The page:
The view is great from the top of Belmont’s 105-foot tall bell tower, but few people have that vantage point. The tower is a central point of campus, but many students don’t know what’s at the top: 100 steps, 43 bells, three-and-one-half octaves, two hands, and one man.
That man is Dr. Richard Shadinger, professor of music at Belmont. On the fifth floor of the bell tower, he plays the carillon, and students often hear the powerful sound as they are walking to class.
“I heard about a carillon player who started playing Lady Gaga music on a carillon,” Shadinger said. “I haven’t done anything quite like that.”
Even though Shadinger hasn’t played the songs of the pop star, his music adds to the well-known music atmosphere of the university.
A carillon is an instrument, similar to a piano or an organ, with a wooden keyboard and pedals and attached to a set of wires. The wires are connected to a series of clappers striking different-sized bells to produce melodious combinations.
Several times a week, Shadinger makes his way up the steep, original stairs of the 168-year-old bell tower. Guarded by an intricate steel railing, he pulls out the bench and takes a seat in front of the old, familiar keyboard.
As his loose fists press down on the wooden knobs, a series of chords running up the backside of the carillon begin to twitch in sync with each note heard from the rafters.
There are fewer than 20 carillons in the United States. Two of them are in Nashville, one at Belmont and the other a few blocks away.
“Lipscomb has one down there, and of course ours is bigger than theirs is,” Shadinger said. “We wouldn’t have it any other way.”
At Belmont, the instrument that drives the bells sits protected under an old brown cloth in the playing room, 80 steps above campus, and 20 steps below the bells. Beyond the carillon is a map of the United States with a few pushpins that show where carillons are located.
“It’s a rather expensive instrument to have, not just to have the bells but to have a tower to put them in,” Shadinger said.
Even churches and schools that have a tower can’t necessarily have a carillon. The bells are manufactured in Europe and a carillon can cost anywhere from $200,000 to $500,000.
“There are quite a few carillons in Europe. That’s where the whole tradition started several hundred years ago,” Shadinger said.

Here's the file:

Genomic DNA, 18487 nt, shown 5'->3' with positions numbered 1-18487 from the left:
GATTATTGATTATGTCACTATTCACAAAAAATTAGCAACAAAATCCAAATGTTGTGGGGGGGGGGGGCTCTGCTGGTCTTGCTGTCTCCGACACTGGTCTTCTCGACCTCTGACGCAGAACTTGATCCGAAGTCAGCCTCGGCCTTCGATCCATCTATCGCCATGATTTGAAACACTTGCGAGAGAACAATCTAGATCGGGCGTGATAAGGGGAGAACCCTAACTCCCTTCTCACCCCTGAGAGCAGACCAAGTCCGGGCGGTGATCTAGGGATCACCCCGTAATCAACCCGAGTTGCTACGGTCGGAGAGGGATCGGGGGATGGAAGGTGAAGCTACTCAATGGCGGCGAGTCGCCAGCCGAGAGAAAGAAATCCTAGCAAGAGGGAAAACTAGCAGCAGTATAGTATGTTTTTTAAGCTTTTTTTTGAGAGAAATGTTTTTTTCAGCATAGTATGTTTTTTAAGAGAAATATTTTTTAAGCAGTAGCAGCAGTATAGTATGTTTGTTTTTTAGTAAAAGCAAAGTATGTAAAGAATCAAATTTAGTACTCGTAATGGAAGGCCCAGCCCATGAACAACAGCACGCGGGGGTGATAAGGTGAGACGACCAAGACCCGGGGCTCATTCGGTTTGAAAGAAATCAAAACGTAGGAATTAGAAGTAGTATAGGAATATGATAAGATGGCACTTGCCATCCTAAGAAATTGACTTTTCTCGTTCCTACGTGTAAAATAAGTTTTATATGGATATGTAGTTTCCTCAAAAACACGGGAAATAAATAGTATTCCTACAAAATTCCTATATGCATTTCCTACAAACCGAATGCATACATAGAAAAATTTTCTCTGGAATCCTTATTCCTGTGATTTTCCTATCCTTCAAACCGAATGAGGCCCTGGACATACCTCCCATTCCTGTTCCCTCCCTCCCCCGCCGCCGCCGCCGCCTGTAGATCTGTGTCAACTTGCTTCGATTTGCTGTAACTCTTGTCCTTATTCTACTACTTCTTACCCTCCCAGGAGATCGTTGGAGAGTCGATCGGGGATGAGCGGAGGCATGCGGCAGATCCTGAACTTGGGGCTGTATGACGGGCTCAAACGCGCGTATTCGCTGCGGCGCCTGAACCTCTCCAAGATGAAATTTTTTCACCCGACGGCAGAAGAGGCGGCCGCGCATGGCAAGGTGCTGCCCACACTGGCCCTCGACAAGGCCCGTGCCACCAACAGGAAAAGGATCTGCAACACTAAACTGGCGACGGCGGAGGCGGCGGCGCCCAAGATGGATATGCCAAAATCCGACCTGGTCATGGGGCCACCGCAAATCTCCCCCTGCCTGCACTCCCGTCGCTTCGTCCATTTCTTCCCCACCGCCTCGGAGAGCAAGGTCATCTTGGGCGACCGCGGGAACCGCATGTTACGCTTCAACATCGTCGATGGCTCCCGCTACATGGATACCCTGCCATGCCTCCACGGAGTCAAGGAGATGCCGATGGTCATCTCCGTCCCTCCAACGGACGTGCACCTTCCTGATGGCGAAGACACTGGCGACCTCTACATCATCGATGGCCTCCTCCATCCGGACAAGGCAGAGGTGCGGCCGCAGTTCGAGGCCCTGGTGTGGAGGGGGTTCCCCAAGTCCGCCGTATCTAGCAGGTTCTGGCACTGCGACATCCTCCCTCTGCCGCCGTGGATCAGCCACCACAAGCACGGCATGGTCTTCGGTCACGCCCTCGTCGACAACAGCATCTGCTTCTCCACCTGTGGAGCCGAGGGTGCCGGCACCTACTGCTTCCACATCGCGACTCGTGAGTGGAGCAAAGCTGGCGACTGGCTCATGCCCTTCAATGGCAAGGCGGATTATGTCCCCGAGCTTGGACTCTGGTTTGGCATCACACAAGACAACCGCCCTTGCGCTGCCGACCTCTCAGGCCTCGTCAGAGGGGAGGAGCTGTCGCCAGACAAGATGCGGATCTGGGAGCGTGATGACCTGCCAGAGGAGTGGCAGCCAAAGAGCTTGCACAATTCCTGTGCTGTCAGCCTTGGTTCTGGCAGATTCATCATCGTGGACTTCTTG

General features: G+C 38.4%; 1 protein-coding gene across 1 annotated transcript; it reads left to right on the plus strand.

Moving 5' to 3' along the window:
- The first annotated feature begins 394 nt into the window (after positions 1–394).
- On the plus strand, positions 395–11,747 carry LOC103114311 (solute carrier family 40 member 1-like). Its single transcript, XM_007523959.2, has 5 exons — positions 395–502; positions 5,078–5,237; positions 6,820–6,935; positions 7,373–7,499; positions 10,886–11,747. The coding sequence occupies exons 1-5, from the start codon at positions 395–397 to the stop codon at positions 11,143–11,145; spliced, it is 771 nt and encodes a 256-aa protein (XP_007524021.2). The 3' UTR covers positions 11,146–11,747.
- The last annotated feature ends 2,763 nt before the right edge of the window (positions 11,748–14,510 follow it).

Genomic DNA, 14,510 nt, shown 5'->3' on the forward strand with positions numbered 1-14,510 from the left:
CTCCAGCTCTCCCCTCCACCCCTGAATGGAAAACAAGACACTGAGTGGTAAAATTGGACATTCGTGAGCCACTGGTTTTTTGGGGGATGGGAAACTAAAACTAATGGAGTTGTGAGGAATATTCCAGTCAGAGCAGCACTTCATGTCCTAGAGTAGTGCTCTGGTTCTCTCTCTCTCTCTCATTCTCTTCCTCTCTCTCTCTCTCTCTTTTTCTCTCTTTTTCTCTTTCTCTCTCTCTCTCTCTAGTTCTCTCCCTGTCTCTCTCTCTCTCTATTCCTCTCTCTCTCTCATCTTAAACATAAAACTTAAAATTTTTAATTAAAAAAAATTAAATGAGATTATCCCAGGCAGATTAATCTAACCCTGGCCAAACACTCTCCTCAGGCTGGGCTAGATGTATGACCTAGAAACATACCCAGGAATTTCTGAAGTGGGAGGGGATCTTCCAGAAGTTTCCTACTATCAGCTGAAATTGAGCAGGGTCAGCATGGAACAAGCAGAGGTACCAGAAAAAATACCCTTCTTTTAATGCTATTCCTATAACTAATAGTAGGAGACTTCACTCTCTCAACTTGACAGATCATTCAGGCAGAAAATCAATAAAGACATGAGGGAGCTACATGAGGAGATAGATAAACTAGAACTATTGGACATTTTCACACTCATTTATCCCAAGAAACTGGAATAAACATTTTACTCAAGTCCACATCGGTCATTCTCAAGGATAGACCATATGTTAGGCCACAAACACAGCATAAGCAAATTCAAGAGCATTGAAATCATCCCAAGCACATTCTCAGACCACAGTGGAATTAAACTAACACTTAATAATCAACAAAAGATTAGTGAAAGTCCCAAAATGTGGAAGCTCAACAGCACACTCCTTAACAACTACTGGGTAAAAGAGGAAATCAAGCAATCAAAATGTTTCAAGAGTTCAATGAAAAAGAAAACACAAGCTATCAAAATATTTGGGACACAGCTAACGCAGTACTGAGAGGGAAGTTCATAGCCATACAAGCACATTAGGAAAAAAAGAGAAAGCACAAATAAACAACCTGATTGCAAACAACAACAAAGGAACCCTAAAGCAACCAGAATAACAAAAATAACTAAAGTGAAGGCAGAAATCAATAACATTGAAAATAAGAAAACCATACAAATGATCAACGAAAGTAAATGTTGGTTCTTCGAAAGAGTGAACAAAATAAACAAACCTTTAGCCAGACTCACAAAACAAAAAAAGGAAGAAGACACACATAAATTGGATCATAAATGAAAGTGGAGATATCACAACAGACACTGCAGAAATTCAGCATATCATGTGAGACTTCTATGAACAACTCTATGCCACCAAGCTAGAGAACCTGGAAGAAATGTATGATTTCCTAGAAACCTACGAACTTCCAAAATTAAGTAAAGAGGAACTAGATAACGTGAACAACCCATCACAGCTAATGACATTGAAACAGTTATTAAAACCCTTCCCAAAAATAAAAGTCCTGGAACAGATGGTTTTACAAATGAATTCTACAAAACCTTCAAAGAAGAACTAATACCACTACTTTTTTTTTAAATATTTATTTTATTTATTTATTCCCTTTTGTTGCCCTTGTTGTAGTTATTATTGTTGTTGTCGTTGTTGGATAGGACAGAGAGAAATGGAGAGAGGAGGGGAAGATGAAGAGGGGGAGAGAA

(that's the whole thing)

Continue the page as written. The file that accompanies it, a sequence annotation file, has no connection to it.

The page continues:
In Holland, Belgium and France, it’s common to find villages with carillons.
“They used to have bell ringers who would just sit up in the tower most of the day to ring the hour and give signals to the community,” he said.
As ways were found to play more than one bell at a time with a keyboard, the idea came about that these bells could be used to make music. 2011 marks the 400-year anniversary of carillons being used in the Netherlands as more than just practical service alarms.
Today, when Belmont’s Dutch-made carillon and its Westminster chimes strike on the hour between 9 a.m. and 8 p.m., set off by an automatic device, these bells serve that original purpose.
The chimes typically are an indication of whether students have made it to class on time or are running late, Shadinger said.
“It adds an interesting atmosphere to the campus when you hear it,” he said.
It’s also a festive thing to have for festive occasions. Shadinger plays concerts for Christmas at Belmont, Christmas Eve, the President’s Concert, before and after commencement ceremonies, and an occasional fall and spring concert.
Typically on Mondays, Wednesdays and Fridays during the convocation hour and sometimes afternoons or weekends, Shadinger will come down from his office in the Wilson Music Building to play the carillon. From classical to children’s’ music, he has a wide variety of material to pick from.
In the practice room on the third level of the tower, a shelf is filled with binders that are covered in old labels and include patriotic songs and hymns, others for spring and Lent and Christmas, and Irish and Scottish tunes.
No matter the season, Shadinger can always find an occasion to put on a campus concert.
The 43-bell carillon could be considered one of Belmont’s best-kept secrets. But Shadinger has an open-door policy.
“When I play, I usually leave the door unlocked in case someone is curious about what’s up here,” Shadinger said.